At best, the outlook is gloomy as real household disposable income is set to drop by 2.4% in 2022/23, the largest drop since records began in 1956. This is despite the £17.6 billion of financial support for British households revealed in Rishi Sunak’s Spring 2022 Statement with the National Insurance thresholds, energy bill support package and duty cut on petrol. Without these changes announced by the Chancellorreal household disposable income would have fallen by an additional 1% in 2022/23.


Second, as interest rates increase, mortgage rates will increase in line, increasing mortgage costs, so surely that will curtail demand, meaning Tunbridge Wells house prices will drop, and buyers should wait to catch a bargain?

Finally, with inflation on the rise, the real value of people’s savings will decrease quicker, and the value of their deposits will diminish, meaning Tunbridge Wells prices will surely drop, and people should wait to buy? 

Surely the Tunbridge Wells property market has peaked and

buyers should wait for the bargains?

Well, I don't think so, and these are the reasons why I say that: 

I believe, subject to no significant shocks in the world economy, Tunbridge Wells house price growth will be very slow in the next 18/24 months and go into low single digits (even the odd month dipping ever so slightly into the red), but not the 16% to 19% annual drop we saw in 2008/9. 

Let me look at real household income. Every economist predicts growth in real household income in 2023/24 by around 1%.

If the two years are combined, the predicted effect on real household income in the next two years (2022/23/24) is a net loss of 1.4%, whilst in the credit crunch years 2010/11/12, the net loss was 2.7%. 

I was looking at the increase in mortgage rates. 79% of owner-occupiers have fixed their mortgage costs and had their affordability stress-tested to Bank of England interest rates of 3% to 4% under the Mortgage Market Review rule changes in 2014. I believe the most significant impact of increasing interest rates will be at the point of taking on a new mortgage by first-time buyers (as opposed to servicing or the porting of an existing mortgage from one house to the next house).

The four successive Bank of England base rate rises, inflation and the rising cost of living are likely to bring more cautiousness over summer and autumn when it comes to people buying a property. Yet, there is still a massive imbalance of demand for property over the number of properties for sale to quench that demand. 

The potency of the job market and the ongoing mismatch between the supply of properties on the market and demand for those properties will support property values.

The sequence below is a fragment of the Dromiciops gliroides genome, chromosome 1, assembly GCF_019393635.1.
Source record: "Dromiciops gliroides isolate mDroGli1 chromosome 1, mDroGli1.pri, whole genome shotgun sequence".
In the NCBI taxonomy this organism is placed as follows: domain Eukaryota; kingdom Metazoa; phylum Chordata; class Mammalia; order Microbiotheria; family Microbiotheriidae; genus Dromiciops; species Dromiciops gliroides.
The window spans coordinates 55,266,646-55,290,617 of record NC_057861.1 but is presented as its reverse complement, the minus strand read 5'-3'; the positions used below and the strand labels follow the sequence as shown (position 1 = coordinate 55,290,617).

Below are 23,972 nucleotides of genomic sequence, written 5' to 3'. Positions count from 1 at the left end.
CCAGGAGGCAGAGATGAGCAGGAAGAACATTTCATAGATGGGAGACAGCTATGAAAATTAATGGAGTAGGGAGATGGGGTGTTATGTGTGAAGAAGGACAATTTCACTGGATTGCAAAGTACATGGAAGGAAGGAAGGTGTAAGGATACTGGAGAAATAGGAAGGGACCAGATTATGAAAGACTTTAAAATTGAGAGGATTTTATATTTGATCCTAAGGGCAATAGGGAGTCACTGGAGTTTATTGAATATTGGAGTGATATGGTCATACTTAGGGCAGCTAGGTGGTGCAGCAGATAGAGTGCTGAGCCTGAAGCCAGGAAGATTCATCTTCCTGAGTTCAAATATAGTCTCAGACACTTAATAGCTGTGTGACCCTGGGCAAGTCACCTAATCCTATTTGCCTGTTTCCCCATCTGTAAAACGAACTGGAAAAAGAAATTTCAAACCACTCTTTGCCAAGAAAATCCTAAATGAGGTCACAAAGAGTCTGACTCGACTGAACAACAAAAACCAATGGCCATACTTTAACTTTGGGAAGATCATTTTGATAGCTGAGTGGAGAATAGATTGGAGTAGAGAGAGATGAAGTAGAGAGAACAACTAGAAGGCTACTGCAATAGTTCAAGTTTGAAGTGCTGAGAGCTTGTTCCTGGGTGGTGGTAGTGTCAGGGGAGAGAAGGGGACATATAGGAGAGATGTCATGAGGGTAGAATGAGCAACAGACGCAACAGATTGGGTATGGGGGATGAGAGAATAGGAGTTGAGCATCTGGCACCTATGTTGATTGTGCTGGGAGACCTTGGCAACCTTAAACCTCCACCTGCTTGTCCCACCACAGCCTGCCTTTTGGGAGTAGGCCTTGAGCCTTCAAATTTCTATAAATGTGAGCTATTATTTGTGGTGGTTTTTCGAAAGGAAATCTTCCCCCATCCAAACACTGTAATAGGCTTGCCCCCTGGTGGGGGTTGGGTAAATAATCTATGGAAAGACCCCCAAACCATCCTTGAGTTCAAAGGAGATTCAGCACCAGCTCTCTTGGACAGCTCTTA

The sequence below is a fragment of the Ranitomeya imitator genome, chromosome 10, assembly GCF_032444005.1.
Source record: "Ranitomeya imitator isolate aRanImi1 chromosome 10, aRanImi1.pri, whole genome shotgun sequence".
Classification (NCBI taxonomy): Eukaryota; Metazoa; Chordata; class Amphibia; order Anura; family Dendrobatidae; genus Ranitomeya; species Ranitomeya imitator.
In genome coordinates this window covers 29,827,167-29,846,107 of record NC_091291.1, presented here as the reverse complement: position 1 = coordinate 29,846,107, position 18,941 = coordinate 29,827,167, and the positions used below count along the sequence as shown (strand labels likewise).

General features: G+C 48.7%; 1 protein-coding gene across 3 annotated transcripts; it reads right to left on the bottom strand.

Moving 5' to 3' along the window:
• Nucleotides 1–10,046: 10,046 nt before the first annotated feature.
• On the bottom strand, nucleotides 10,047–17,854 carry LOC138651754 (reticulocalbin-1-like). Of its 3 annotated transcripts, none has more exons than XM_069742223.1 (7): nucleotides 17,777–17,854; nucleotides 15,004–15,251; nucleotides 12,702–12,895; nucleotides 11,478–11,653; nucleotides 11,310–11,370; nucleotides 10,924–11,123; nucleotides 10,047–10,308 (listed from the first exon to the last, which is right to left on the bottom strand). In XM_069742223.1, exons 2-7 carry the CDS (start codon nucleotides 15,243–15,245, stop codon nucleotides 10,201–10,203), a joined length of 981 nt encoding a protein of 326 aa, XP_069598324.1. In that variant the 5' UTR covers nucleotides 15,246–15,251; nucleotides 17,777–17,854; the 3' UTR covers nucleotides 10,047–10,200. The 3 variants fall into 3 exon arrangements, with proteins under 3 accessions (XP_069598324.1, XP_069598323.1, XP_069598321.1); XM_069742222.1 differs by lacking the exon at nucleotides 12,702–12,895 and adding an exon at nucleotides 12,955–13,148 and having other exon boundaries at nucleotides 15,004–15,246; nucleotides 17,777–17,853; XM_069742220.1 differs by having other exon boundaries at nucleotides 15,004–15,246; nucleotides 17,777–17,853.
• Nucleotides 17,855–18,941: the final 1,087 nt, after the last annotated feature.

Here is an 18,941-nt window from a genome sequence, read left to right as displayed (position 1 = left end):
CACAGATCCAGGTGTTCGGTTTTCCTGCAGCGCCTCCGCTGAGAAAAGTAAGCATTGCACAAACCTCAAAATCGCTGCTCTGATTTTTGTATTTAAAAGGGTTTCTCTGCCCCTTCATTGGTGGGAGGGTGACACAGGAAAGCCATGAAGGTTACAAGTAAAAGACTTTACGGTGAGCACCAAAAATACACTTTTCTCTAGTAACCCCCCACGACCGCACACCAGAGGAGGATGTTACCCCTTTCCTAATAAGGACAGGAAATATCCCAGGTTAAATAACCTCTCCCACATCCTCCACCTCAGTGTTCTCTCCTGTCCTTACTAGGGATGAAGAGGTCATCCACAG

Finally, the by-product of increasing inflation is that it makes buy-to-let more attractive. If there is a reduction in first-time buyers, this will be counterweighted by more landlords buying again, supporting the current level of Tunbridge Wells properties. 

But what if Tunbridge Wells house prices do drop significantly?

So let’s assume that Tunbridge Wells house prices do fallirrespective of the reasons above, it will not inevitably help Tunbridge Wells buyers.

If we have a house price crash, people tend to find their careers are at risk, and their salaries don’t rise as much. The younger generation (i.e. first-time buyers age range) often gets hit the toughest by recessions.

If first-time buyers wait until 2024 to buy and Tunbridge Wells property values drop by 10%, that will prove more expensive.  

In the last 2008/09 crash, lenders weren't offering 5% deposit mortgages. The lowest deposit mortgage that first-time buyers could get was with a 10% deposit and even then, they were hard to come by.

When writing this article, first-time buyers can obtain a 5% deposit mortgage for a fixed rate of 2.66% for five years. 

The typical first-time buyer terraced house in Tunbridge Wells

sells for £429,700.

So, if they were to buy now, on this mortgage deal, the first-time buyer would have to stump up £21,485 deposit and their mortgage payments would be £1,494.59 per month. 

Yet, let’s say property values in Tunbridge Wells do drop by 10% in the next 18 months, the terraced house would now be worth £386,730, so a significant saving. Or is it? 

Everyone believes interest rates will rise further, so let’s assume they go to 3% by the autumn of 2023. That means the mortgage rate for a 10% deposit mortgage will be in the early 5%s, so let me assume 5.29% (because the banks tend to increase the gap between the base rate and the mortgage rate in recessions to allow for the extra risk).

The monthly mortgage payment on the 5.29% mortgage would be £1,821.49 per month, and you would need to double your deposit to £38,673.

So even if Tunbridge Wells' house prices did drop by 10%, the first-time buyer would be £3,920 worse off a year in mortgage payments and would have to find double the deposit.

...and then there is the other cost of waiting.

You have two years’ worth of rent to pay. The average rent for a Tunbridge Wells property is £1,332 per month.

If you waited a couple of years for Tunbridge Wells house prices to drop by 10%, you would spend £31,968 in rent.

Choosing to buy a Tunbridge Wells property makes even more economic sense if it is a long-term choice, as homeowners can ride out any house price drops. 

Homeowners who plan to stay in a property can generally rely on getting their money back within six to ten years whilst not paying any rent.

Will Tunbridge Wells prices go up, or will they go down?

Remember, George Osbourne said house prices would drop by 18% in May 2016 if we voted to leave the EU, whilst many economists said they would drop by 5% to 10% when Covid hit in March 2020.

And we all know what happened.

If you think you will be better off owning your own Tunbridge Wells home rather than renting one, don't bother to wait for the suggested house price drop that may never happen.  

These are my thoughts, what are yours? Let me know in the comments.